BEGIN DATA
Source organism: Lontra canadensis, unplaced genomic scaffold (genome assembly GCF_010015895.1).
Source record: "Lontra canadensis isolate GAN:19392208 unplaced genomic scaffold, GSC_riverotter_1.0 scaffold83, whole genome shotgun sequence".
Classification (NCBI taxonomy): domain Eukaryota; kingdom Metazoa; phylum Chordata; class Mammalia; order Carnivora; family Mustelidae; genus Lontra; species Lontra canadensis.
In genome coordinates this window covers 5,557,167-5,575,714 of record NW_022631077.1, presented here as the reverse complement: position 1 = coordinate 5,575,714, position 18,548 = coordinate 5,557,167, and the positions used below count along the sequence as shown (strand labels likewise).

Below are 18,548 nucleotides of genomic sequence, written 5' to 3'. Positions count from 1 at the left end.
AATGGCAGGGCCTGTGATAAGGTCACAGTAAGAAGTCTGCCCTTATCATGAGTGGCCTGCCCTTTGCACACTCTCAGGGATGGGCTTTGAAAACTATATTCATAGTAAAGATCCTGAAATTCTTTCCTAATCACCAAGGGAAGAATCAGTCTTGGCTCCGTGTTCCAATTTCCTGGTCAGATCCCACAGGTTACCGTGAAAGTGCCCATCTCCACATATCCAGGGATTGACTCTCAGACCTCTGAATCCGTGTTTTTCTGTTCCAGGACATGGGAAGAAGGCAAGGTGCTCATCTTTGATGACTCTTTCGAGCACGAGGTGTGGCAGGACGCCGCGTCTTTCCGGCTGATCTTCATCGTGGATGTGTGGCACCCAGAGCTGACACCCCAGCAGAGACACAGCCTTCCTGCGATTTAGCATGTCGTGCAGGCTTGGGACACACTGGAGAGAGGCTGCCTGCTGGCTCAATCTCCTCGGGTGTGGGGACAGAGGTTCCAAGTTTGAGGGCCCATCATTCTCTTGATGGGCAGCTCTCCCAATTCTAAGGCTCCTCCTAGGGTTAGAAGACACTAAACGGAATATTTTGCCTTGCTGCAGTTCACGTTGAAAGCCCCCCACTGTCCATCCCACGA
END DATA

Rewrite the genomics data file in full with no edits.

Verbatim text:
Source organism: Lontra canadensis, unplaced genomic scaffold (genome assembly GCF_010015895.1).
Source record: "Lontra canadensis isolate GAN:19392208 unplaced genomic scaffold, GSC_riverotter_1.0 scaffold83, whole genome shotgun sequence".
Classification (NCBI taxonomy): domain Eukaryota; kingdom Metazoa; phylum Chordata; class Mammalia; order Carnivora; family Mustelidae; genus Lontra; species Lontra canadensis.
In genome coordinates this window covers 5,557,167-5,575,714 of record NW_022631077.1, presented here as the reverse complement: position 1 = coordinate 5,575,714, position 18,548 = coordinate 5,557,167, and the positions used below count along the sequence as shown (strand labels likewise).

Below are 18,548 nucleotides of genomic sequence, written 5' to 3'. Positions count from 1 at the left end.
AATGGCAGGGCCTGTGATAAGGTCACAGTAAGAAGTCTGCCCTTATCATGAGTGGCCTGCCCTTTGCACACTCTCAGGGATGGGCTTTGAAAACTATATTCATAGTAAAGATCCTGAAATTCTTTCCTAATCACCAAGGGAAGAATCAGTCTTGGCTCCGTGTTCCAATTTCCTGGTCAGATCCCACAGGTTACCGTGAAAGTGCCCATCTCCACATATCCAGGGATTGACTCTCAGACCTCTGAATCCGTGTTTTTCTGTTCCAGGACATGGGAAGAAGGCAAGGTGCTCATCTTTGATGACTCTTTCGAGCACGAGGTGTGGCAGGACGCCGCGTCTTTCCGGCTGATCTTCATCGTGGATGTGTGGCACCCAGAGCTGACACCCCAGCAGAGACACAGCCTTCCTGCGATTTAGCATGTCGTGCAGGCTTGGGACACACTGGAGAGAGGCTGCCTGCTGGCTCAATCTCCTCGGGTGTGGGGACAGAGGTTCCAAGTTTGAGGGCCCATCATTCTCTTGATGGGCAGCTCTCCCAATTCTAAGGCTCCTCCTAGGGTTAGAAGACACTAAACGGAATATTTTGCCTTGCTGCAGTTCACGTTGAAAGCCCCCCACTGTCCATCCCACGA